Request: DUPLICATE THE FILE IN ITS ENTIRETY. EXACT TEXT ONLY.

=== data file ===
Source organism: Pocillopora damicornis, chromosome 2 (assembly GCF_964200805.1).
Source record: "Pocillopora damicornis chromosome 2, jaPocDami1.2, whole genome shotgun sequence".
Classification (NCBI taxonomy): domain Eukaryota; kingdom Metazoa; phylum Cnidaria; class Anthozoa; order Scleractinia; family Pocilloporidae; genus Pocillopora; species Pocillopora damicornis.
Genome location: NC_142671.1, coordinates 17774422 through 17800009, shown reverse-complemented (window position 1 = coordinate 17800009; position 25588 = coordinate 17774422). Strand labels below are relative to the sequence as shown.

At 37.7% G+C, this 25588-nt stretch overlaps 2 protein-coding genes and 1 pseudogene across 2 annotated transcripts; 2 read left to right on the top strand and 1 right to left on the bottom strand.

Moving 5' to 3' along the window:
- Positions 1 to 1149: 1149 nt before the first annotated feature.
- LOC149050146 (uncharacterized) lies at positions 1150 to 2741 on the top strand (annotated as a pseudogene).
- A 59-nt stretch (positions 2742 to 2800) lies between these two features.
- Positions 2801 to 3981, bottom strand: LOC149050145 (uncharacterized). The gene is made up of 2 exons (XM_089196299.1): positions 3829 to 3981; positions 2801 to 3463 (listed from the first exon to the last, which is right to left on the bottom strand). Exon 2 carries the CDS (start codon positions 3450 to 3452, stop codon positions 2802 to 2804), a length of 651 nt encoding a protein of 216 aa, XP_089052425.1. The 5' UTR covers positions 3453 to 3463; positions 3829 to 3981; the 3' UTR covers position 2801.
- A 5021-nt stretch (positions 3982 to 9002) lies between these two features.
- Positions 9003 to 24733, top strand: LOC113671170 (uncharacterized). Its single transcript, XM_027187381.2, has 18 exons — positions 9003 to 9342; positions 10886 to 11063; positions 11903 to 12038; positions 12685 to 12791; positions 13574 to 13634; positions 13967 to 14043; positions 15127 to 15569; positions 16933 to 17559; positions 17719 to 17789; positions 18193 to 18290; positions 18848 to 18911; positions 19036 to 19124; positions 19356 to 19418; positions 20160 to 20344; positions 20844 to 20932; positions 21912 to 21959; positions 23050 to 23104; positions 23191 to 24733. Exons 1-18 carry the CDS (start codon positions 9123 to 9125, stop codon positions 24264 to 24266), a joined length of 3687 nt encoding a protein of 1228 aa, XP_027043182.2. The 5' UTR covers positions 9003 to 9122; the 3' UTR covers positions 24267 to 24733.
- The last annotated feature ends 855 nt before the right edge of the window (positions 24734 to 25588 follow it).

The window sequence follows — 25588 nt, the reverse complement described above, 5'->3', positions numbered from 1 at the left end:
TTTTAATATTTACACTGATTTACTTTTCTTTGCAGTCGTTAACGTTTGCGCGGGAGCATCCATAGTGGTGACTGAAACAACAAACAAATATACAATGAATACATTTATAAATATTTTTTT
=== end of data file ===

Source organism: Pocillopora damicornis, chromosome 2 (assembly GCF_964200805.1).
Source record: "Pocillopora damicornis chromosome 2, jaPocDami1.2, whole genome shotgun sequence".
Classification (NCBI taxonomy): domain Eukaryota; kingdom Metazoa; phylum Cnidaria; class Anthozoa; order Scleractinia; family Pocilloporidae; genus Pocillopora; species Pocillopora damicornis.
Genome location: NC_142671.1, coordinates 17774422 through 17800009, shown reverse-complemented (window position 1 = coordinate 17800009; position 25588 = coordinate 17774422). Strand labels below are relative to the sequence as shown.

At 37.7% G+C, this 25588-nt stretch overlaps 2 protein-coding genes and 1 pseudogene across 2 annotated transcripts; 2 read left to right on the top strand and 1 right to left on the bottom strand.

Moving 5' to 3' along the window:
- Positions 1 to 1149: 1149 nt before the first annotated feature.
- LOC149050146 (uncharacterized) lies at positions 1150 to 2741 on the top strand (annotated as a pseudogene).
- A 59-nt stretch (positions 2742 to 2800) lies between these two features.
- Positions 2801 to 3981, bottom strand: LOC149050145 (uncharacterized). The gene is made up of 2 exons (XM_089196299.1): positions 3829 to 3981; positions 2801 to 3463 (listed from the first exon to the last, which is right to left on the bottom strand). Exon 2 carries the CDS (start codon positions 3450 to 3452, stop codon positions 2802 to 2804), a length of 651 nt encoding a protein of 216 aa, XP_089052425.1. The 5' UTR covers positions 3453 to 3463; positions 3829 to 3981; the 3' UTR covers position 2801.
- A 5021-nt stretch (positions 3982 to 9002) lies between these two features.
- Positions 9003 to 24733, top strand: LOC113671170 (uncharacterized). Its single transcript, XM_027187381.2, has 18 exons — positions 9003 to 9342; positions 10886 to 11063; positions 11903 to 12038; positions 12685 to 12791; positions 13574 to 13634; positions 13967 to 14043; positions 15127 to 15569; positions 16933 to 17559; positions 17719 to 17789; positions 18193 to 18290; positions 18848 to 18911; positions 19036 to 19124; positions 19356 to 19418; positions 20160 to 20344; positions 20844 to 20932; positions 21912 to 21959; positions 23050 to 23104; positions 23191 to 24733. Exons 1-18 carry the CDS (start codon positions 9123 to 9125, stop codon positions 24264 to 24266), a joined length of 3687 nt encoding a protein of 1228 aa, XP_027043182.2. The 5' UTR covers positions 9003 to 9122; the 3' UTR covers positions 24267 to 24733.
- The last annotated feature ends 855 nt before the right edge of the window (positions 24734 to 25588 follow it).

The window sequence follows — 25588 nt, the reverse complement described above, 5'->3', positions numbered from 1 at the left end:
TTTTAATATTTACACTGATTTACTTTTCTTTGCAGTCGTTAACGTTTGCGCGGGAGCATCCATAGTGGTGACTGAAACAACAAACAAATATACAATGAATACATTTATAAATATTTTTTT